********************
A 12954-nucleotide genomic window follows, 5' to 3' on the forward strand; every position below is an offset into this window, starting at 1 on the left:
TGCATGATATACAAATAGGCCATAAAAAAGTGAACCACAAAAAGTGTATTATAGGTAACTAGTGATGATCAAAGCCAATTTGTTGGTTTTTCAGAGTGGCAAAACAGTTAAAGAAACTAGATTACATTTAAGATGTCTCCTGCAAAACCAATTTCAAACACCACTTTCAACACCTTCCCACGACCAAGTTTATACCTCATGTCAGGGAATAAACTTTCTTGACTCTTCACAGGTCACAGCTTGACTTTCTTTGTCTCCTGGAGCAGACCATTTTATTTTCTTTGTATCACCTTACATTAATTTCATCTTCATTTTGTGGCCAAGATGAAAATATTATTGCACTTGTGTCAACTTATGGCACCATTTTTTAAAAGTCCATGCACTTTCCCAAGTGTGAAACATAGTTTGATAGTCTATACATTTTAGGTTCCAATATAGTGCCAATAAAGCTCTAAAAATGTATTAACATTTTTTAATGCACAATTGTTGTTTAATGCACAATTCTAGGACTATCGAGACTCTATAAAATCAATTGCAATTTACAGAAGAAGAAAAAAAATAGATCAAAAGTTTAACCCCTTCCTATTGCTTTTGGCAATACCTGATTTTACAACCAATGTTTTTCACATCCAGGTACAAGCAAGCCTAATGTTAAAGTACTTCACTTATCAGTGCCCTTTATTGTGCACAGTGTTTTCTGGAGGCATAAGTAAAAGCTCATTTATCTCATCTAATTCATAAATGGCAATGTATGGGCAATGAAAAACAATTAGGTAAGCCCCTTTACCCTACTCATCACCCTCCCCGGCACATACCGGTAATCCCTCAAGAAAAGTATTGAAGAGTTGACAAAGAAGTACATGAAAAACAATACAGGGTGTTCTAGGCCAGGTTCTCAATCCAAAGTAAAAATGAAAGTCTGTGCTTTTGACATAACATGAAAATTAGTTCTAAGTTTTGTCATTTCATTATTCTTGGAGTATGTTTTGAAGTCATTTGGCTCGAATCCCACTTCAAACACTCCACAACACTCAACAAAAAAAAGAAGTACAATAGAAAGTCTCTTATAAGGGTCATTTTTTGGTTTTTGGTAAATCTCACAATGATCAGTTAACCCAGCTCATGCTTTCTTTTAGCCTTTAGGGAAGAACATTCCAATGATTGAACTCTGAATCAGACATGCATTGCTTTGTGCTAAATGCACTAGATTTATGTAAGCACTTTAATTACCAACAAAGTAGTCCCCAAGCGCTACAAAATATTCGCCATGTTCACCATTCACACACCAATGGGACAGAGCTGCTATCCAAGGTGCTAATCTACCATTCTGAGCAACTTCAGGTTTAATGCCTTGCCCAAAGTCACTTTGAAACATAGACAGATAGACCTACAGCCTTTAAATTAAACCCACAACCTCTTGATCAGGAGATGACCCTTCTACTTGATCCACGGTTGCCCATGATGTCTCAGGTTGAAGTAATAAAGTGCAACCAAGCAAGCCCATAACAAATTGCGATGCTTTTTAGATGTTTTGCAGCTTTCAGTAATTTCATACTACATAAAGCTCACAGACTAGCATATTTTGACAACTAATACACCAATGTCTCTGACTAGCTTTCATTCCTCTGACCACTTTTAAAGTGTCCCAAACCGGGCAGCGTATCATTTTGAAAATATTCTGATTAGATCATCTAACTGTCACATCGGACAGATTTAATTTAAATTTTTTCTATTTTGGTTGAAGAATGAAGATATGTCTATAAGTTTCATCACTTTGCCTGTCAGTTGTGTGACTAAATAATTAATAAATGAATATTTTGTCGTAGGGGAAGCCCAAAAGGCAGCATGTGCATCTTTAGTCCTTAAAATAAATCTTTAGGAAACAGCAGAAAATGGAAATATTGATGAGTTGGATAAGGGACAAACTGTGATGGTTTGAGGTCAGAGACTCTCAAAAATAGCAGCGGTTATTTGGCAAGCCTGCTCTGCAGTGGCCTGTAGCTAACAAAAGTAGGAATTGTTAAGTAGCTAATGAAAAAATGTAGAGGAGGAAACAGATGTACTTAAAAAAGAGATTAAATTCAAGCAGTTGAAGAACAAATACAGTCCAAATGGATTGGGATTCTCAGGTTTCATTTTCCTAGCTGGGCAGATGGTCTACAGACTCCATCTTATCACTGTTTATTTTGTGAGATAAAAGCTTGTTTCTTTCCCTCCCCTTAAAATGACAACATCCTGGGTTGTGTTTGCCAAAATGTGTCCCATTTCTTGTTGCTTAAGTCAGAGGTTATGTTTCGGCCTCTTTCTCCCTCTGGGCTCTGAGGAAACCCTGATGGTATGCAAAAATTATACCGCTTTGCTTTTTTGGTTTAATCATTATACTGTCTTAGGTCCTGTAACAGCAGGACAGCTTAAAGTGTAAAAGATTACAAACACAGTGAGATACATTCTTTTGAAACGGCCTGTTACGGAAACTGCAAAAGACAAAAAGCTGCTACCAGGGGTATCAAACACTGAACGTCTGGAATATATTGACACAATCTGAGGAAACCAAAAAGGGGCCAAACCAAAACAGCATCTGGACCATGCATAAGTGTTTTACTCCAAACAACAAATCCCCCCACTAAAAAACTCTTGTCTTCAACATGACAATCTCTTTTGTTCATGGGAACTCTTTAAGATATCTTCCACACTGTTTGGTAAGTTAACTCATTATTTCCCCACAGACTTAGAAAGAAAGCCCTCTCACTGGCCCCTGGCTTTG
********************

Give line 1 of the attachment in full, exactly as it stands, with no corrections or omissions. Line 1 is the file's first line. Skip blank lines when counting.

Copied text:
A 12954-nucleotide genomic window follows, 5' to 3' on the forward strand; every position below is an offset into this window, starting at 1 on the left: